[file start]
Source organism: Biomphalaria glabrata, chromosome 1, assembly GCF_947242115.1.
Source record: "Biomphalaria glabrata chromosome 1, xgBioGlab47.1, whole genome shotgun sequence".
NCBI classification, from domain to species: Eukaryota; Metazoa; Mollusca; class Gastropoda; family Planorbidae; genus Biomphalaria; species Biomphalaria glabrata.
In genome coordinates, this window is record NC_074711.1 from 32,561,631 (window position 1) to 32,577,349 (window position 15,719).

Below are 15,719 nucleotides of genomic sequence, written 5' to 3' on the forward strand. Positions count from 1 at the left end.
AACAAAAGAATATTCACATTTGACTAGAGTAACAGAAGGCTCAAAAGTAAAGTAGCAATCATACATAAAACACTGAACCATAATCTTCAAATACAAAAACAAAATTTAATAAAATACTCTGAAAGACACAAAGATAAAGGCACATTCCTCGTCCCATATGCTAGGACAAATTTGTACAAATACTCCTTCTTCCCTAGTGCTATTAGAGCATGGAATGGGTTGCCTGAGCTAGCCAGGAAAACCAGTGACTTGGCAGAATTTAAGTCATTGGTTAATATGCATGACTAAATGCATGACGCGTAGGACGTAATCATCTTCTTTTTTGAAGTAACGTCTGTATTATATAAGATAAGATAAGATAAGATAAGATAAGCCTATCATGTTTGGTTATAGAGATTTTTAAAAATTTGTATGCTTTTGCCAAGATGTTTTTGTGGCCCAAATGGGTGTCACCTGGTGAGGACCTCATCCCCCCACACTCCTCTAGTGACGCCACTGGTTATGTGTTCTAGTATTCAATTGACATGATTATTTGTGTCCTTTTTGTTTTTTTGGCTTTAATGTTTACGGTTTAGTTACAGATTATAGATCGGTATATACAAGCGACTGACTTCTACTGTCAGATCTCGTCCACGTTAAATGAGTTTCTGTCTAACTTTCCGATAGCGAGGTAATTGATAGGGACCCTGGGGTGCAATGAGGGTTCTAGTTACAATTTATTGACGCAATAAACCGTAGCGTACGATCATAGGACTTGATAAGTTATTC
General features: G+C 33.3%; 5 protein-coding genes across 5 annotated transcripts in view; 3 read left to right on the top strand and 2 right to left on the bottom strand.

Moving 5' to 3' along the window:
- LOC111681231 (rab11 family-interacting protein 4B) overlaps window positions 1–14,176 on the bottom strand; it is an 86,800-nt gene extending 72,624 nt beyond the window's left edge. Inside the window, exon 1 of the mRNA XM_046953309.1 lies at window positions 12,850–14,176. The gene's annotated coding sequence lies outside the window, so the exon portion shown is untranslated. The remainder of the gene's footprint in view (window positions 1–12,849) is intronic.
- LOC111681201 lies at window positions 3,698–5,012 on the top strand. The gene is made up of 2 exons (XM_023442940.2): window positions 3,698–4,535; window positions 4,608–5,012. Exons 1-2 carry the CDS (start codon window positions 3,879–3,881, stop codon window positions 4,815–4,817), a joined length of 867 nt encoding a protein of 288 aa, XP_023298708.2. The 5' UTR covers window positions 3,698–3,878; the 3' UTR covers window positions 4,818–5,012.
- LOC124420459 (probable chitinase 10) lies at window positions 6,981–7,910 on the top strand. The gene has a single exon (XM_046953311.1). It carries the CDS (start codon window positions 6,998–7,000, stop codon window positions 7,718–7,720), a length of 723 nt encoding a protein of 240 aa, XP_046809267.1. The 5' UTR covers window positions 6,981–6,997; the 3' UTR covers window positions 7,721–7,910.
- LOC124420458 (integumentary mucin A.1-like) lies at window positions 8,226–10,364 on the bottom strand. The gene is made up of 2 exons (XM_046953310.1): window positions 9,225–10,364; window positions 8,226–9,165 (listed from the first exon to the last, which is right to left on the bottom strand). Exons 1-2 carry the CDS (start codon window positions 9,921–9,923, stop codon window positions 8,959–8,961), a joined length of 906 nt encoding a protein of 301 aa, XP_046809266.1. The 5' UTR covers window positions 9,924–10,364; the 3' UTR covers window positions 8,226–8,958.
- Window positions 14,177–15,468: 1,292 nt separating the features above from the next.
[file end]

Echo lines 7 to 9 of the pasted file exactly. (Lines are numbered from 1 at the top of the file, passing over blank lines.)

General features: G+C 33.3%; 5 protein-coding genes across 5 annotated transcripts in view; 3 read left to right on the top strand and 2 right to left on the bottom strand.

Moving 5' to 3' along the window:
- LOC111681231 (rab11 family-interacting protein 4B) overlaps window positions 1–14,176 on the bottom strand; it is an 86,800-nt gene extending 72,624 nt beyond the window's left edge. Inside the window, exon 1 of the mRNA XM_046953309.1 lies at window positions 12,850–14,176. The gene's annotated coding sequence lies outside the window, so the exon portion shown is untranslated. The remainder of the gene's footprint in view (window positions 1–12,849) is intronic.